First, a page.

Provence is a place where the name alone triggers the smell of lavender and dreams of endless vineyards. I’d never been there before, but thats exactly what it was, plus some. There were meadows of red poppies as far as the eye could see, olive trees and strawberry fields, and picturesque villages on hill tops seemingly unchanged for hundreds of years.

Vines, poppies and an olive tree

I stayed between Carpentras and Pernes-les-Fontaines, visiting nearby Avignon, Monteux and Blauvac to name a few. Dinners included red wines from nearby Chateuneuf-du-Pape and freshly picked, local asparagus and artichokes. I stayed with 23 amazing individuals in our own Chateau, with a courtyard fit for a regal wedding, and we were all given performance street bikes that weighed less than my right arm to use as transport.

Practicing my French Duck face

During the days, we had a combination of hard and “soft” skills training, everything from bike mechanics to public speaking. We were on our way to become tour Leaders, not guides, since “leaders” implies we also have co-leaders and teamwork skills. We had to learn to be interested, not only interesting, and speak about our regions and activities with passion that couldn’t be staged. We learned how to use an intraweb interface that takes me back to the days of the internet in 1999 – its extremely mind boggling to filter through html links, url sites that cant be reached, tens of thousands of pages of information, and other trip resources without google.

My training group, aka Missy Elliot

Our group was mainly European, plus a few dual citizen North Americans, and about two-thirds female. Everyone spoke two or more languages, and the collective travel experience and skills in that group made all of us feel individually inadequate. I made some lasting friendships, and others I’ll never see again, and two of us didn’t even make it thru training and returned home with an abrupt end to their Backroads career.

Just another picture perfect Provence town

It’s funny how France keeps calling me back; first, a spontaneous backpacking trip in Bretagne over New Years, and now, the opportunity to get paid to learn about bikes and cycling in Provence. I thank Backroads for the opportunity, and can’t believe I’ve started making money while traveling to new places in my favourite countries.

The Maldives

Maldives, country #212, doesn’t have much land to call home. Little spits of coral reefs and raised atolls make up an island nation in the middle of the Indian ocean, and luckily one island is wide and high enough to land airplanes. When you walk out of Malé International airport, instead of a curbside pick up, theres a wharf with many boats parked and ready to shuttle you to your island paradise of choice.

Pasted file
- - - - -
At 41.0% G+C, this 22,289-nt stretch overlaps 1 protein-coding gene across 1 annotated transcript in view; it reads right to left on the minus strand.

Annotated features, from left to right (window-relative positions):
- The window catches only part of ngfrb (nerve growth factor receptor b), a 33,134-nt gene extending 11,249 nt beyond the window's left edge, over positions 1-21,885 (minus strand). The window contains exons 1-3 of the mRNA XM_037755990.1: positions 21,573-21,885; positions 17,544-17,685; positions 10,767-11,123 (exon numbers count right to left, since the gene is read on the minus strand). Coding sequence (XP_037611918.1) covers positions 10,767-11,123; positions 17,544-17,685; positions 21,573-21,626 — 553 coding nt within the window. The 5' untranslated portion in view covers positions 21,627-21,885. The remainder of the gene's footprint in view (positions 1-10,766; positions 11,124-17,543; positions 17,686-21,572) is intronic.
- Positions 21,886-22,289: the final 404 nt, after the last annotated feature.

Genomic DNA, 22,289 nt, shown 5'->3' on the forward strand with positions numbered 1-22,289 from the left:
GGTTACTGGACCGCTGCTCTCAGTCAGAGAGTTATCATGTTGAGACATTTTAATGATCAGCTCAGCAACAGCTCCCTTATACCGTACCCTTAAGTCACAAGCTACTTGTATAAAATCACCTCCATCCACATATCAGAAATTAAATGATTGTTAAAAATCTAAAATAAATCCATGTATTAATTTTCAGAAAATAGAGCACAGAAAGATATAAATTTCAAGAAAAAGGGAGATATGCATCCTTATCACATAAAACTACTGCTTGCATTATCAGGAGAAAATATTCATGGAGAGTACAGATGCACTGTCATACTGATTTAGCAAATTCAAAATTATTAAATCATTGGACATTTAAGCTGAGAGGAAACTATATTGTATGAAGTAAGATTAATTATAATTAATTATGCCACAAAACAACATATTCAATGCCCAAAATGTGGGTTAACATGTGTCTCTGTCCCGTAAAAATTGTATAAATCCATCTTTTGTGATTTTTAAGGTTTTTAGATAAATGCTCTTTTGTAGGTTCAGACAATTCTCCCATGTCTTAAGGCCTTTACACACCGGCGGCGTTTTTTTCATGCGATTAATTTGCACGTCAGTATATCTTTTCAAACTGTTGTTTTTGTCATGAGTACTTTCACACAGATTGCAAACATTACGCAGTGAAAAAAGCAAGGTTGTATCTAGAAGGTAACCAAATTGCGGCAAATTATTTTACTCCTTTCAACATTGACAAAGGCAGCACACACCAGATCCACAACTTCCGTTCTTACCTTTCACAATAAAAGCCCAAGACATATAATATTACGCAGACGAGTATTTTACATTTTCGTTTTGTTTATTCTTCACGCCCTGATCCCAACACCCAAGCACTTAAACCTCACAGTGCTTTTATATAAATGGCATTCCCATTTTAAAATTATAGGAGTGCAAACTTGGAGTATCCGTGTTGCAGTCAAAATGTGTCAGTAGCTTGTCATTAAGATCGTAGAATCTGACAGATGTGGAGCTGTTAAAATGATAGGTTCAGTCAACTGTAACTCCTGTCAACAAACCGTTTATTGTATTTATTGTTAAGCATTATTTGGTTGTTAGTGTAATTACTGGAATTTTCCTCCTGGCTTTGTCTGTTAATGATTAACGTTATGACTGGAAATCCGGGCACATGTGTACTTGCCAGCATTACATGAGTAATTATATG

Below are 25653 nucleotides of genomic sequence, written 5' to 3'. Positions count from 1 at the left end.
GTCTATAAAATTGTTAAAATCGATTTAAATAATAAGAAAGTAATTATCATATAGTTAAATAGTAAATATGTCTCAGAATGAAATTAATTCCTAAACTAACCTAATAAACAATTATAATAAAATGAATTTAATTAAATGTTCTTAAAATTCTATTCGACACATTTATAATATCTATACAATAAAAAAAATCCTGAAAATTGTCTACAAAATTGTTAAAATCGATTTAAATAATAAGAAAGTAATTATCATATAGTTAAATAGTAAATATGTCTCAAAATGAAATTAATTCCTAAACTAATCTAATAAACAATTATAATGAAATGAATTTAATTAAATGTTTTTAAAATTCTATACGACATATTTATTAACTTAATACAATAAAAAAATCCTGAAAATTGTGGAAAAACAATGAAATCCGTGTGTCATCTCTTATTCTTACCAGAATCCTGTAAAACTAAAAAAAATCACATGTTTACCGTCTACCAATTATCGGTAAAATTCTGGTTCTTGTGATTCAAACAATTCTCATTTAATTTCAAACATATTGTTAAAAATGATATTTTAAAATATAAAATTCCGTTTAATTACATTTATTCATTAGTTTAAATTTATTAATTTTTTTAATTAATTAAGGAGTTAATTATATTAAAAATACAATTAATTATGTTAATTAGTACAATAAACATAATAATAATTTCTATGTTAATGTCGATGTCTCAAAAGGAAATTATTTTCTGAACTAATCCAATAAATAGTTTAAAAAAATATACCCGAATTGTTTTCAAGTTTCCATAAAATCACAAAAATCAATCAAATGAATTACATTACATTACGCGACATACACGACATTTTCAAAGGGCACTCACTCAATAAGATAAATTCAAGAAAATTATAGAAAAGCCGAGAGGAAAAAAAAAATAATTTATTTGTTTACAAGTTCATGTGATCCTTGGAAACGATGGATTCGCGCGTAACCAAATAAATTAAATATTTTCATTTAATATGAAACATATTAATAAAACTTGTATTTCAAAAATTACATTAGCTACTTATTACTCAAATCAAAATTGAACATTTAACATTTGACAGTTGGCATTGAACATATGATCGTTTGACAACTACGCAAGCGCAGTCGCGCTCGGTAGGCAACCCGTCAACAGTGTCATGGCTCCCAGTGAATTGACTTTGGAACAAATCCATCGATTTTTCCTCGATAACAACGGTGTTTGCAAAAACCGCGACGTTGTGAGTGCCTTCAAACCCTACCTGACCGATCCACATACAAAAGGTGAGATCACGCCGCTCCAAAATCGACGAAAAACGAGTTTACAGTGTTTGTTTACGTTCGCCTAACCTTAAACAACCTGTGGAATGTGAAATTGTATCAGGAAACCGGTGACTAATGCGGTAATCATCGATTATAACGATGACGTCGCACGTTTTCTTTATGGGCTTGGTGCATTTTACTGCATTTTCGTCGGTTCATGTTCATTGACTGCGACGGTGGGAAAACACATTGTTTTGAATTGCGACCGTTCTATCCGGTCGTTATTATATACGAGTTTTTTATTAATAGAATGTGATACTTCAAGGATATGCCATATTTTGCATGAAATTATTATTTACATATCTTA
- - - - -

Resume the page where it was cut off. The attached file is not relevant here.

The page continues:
the view of the Maldives from the plane

Many islands are completely private, with only one hotel or resort, and still the bedrooms are built on stilts, in various sized bungalows. Many have outdoor showers, private pools, and your own entrance to the sea, and others have jacuzzis and butlers to make your stay even more luxurious.

sundowners and tapas

The Maldives are popular for honeymooners and destination weddings, so make sure you’ve got a good excuse to be there if you’re just there for fun. Going alone seems like a great idea, but be wary of all the lonely looks you’ll get from the staff whose job it is to ensure you’re showered in hospitality nonstop.

home at the blungalow, comlete with a hammock and an infinity pool

Coco Bodu Hithi was home for five nights, for a price tag that could have housed me for 5 months in East Africa. But the dining options and wine list on this tiny island spit could have kept me happy for weeks if I was a rich girl.

the hotel lobby

The view from the bungalow was a turquoise blue sea, with coral reefs and colourful fish right below the step ladder. You didn’t even need to snorkel to see the sea life – I saw a sting ray, a coral shark, and a Mantaray just from the patio. Once I finally got in the water, I followed a green turtle grazing at the edge of the reef for as long as I could before he disappeared into the deep blue.

Coco Bodu Hithi island

It’s hard to have an impression of the Maldives as a place – I only met a couple of Maldivians, and set foot only on one square kilometre of land outside of the airport, but I can definitely recommend the Maldivian fish curry and Coco Bodu’s spa as things not to miss. I doubt I’ll ever see the latter again…

NorCal, take 2

I once called Oakland home, for a short time while studying abroad at UC Berkeley back in 2009. Places and people change over the years, but it still feels a bit like home when you know where to go and who to see. I visited Maya again, and this time her shrunken belly had turned into a breast-feeding, squinty-eyed baby named Chloe. Her dog Duke was the same old, happy to snuggle away any attention he still got in Chloe’s presence. Their orange and lemon trees were creaking under the weight of fresh citrus, so missing out on freshly juiced lemonade was’t an option.

the best way to wine taste Sonoma – by pedal bike

The weather was slightly warmer, and the surroundings more green, but northern California seems to be constantly in a state of transition from spring to summer. When the fog rolls in, you have no idea what season it is, but you’re still sure of where you are. Driving 20 minutes east into the hills slaps dry, desert heat straight into your face, and you wonder how the state is ever going to recover from a water shortage with all those millions of people living in a tiny bay.

the vineyard of bubbles, Gloria Ferrer in Sonoma Valley

This time around, the focus was food and wine. Chef Thrainn from Iceland was in, and we had our fill of Moroccan inspired cuisine at Mourad in San Francisco. We carried on to Sonoma, where our dinner at the Girl & Fig kept our bellies fed and finally filled with something other than wine. We spent a day wine tasting in Napa as well, where we lunched at Thomas Keller’s Bouchon (The French Laundry was too daunting). We rounded off our wining and dining with some craft beers at Faction Brewing and some hard spirits at Hangar 1 vodka, both located on Alameda island in converted WW2 hangars.

Hangar 1 distillery bar, Runway Spirits

Our last meal was at Bird Dog in Palo Alto, a modern, Asian fusion bistro style restaurant, with another couchsurfer and one my oldest friends from UBC days. We boarded our Wow air flight back to Reykjavik 2kgs heavier, and the sight of Keflavik in a dismal, rainy grey made me want to turn right back around to sunny California.